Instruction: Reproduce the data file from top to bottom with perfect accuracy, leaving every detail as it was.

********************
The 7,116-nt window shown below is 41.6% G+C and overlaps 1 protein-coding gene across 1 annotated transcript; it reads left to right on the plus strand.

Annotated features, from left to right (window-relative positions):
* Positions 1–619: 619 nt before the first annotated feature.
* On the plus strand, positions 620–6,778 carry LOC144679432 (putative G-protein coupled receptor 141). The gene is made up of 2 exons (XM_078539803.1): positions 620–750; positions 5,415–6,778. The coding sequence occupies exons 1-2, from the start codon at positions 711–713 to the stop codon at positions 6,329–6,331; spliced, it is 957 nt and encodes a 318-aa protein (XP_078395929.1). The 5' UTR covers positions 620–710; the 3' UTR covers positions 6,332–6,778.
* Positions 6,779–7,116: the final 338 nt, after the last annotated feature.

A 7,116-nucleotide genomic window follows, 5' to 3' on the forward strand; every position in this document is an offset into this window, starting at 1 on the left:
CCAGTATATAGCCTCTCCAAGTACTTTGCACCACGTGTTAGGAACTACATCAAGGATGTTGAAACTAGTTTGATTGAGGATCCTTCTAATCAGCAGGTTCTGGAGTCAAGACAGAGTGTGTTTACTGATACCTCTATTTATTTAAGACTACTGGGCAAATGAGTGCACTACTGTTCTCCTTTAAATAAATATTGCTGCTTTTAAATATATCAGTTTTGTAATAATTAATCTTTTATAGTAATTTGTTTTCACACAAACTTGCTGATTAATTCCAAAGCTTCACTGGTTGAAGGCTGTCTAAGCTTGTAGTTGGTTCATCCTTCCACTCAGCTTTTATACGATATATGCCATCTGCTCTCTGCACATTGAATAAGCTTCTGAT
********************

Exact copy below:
The 7,116-nt window shown below is 41.6% G+C and overlaps 1 protein-coding gene across 1 annotated transcript; it reads left to right on the plus strand.

Annotated features, from left to right (window-relative positions):
* Positions 1–619: 619 nt before the first annotated feature.
* On the plus strand, positions 620–6,778 carry LOC144679432 (putative G-protein coupled receptor 141). The gene is made up of 2 exons (XM_078539803.1): positions 620–750; positions 5,415–6,778. The coding sequence occupies exons 1-2, from the start codon at positions 711–713 to the stop codon at positions 6,329–6,331; spliced, it is 957 nt and encodes a 318-aa protein (XP_078395929.1). The 5' UTR covers positions 620–710; the 3' UTR covers positions 6,332–6,778.
* Positions 6,779–7,116: the final 338 nt, after the last annotated feature.

A 7,116-nucleotide genomic window follows, 5' to 3' on the forward strand; every position in this document is an offset into this window, starting at 1 on the left:
CCAGTATATAGCCTCTCCAAGTACTTTGCACCACGTGTTAGGAACTACATCAAGGATGTTGAAACTAGTTTGATTGAGGATCCTTCTAATCAGCAGGTTCTGGAGTCAAGACAGAGTGTGTTTACTGATACCTCTATTTATTTAAGACTACTGGGCAAATGAGTGCACTACTGTTCTCCTTTAAATAAATATTGCTGCTTTTAAATATATCAGTTTTGTAATAATTAATCTTTTATAGTAATTTGTTTTCACACAAACTTGCTGATTAATTCCAAAGCTTCACTGGTTGAAGGCTGTCTAAGCTTGTAGTTGGTTCATCCTTCCACTCAGCTTTTATACGATATATGCCATCTGCTCTCTGCACATTGAATAAGCTTCTGAT